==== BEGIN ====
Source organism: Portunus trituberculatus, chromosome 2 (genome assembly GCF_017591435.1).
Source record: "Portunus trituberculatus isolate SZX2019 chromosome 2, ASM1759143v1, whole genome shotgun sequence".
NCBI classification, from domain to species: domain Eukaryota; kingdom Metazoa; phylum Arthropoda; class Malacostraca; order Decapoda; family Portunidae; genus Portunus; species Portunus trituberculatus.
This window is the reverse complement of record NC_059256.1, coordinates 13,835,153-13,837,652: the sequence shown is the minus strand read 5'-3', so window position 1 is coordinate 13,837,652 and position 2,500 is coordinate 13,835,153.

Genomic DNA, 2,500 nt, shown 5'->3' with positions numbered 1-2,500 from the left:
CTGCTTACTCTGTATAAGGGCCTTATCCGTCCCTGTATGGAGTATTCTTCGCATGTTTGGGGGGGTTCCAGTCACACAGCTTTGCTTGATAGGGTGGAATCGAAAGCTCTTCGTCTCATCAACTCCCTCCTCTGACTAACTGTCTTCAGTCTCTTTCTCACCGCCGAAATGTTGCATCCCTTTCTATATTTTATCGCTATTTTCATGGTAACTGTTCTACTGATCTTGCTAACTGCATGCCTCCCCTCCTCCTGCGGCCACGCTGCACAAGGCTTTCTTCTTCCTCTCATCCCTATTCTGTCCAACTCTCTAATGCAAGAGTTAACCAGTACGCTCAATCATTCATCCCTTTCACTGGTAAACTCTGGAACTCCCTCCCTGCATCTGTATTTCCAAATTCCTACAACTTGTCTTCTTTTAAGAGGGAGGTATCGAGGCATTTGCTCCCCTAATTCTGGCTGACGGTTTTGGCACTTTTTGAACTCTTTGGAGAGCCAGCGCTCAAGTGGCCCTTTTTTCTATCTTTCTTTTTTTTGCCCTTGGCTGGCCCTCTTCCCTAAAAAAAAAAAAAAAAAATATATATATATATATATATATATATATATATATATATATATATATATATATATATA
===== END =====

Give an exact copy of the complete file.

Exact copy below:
Source organism: Portunus trituberculatus, chromosome 2 (genome assembly GCF_017591435.1).
Source record: "Portunus trituberculatus isolate SZX2019 chromosome 2, ASM1759143v1, whole genome shotgun sequence".
NCBI classification, from domain to species: domain Eukaryota; kingdom Metazoa; phylum Arthropoda; class Malacostraca; order Decapoda; family Portunidae; genus Portunus; species Portunus trituberculatus.
This window is the reverse complement of record NC_059256.1, coordinates 13,835,153-13,837,652: the sequence shown is the minus strand read 5'-3', so window position 1 is coordinate 13,837,652 and position 2,500 is coordinate 13,835,153.

Genomic DNA, 2,500 nt, shown 5'->3' with positions numbered 1-2,500 from the left:
CTGCTTACTCTGTATAAGGGCCTTATCCGTCCCTGTATGGAGTATTCTTCGCATGTTTGGGGGGGTTCCAGTCACACAGCTTTGCTTGATAGGGTGGAATCGAAAGCTCTTCGTCTCATCAACTCCCTCCTCTGACTAACTGTCTTCAGTCTCTTTCTCACCGCCGAAATGTTGCATCCCTTTCTATATTTTATCGCTATTTTCATGGTAACTGTTCTACTGATCTTGCTAACTGCATGCCTCCCCTCCTCCTGCGGCCACGCTGCACAAGGCTTTCTTCTTCCTCTCATCCCTATTCTGTCCAACTCTCTAATGCAAGAGTTAACCAGTACGCTCAATCATTCATCCCTTTCACTGGTAAACTCTGGAACTCCCTCCCTGCATCTGTATTTCCAAATTCCTACAACTTGTCTTCTTTTAAGAGGGAGGTATCGAGGCATTTGCTCCCCTAATTCTGGCTGACGGTTTTGGCACTTTTTGAACTCTTTGGAGAGCCAGCGCTCAAGTGGCCCTTTTTTCTATCTTTCTTTTTTTTGCCCTTGGCTGGCCCTCTTCCCTAAAAAAAAAAAAAAAAAATATATATATATATATATATATATATATATATATATATATATATATATATATATATA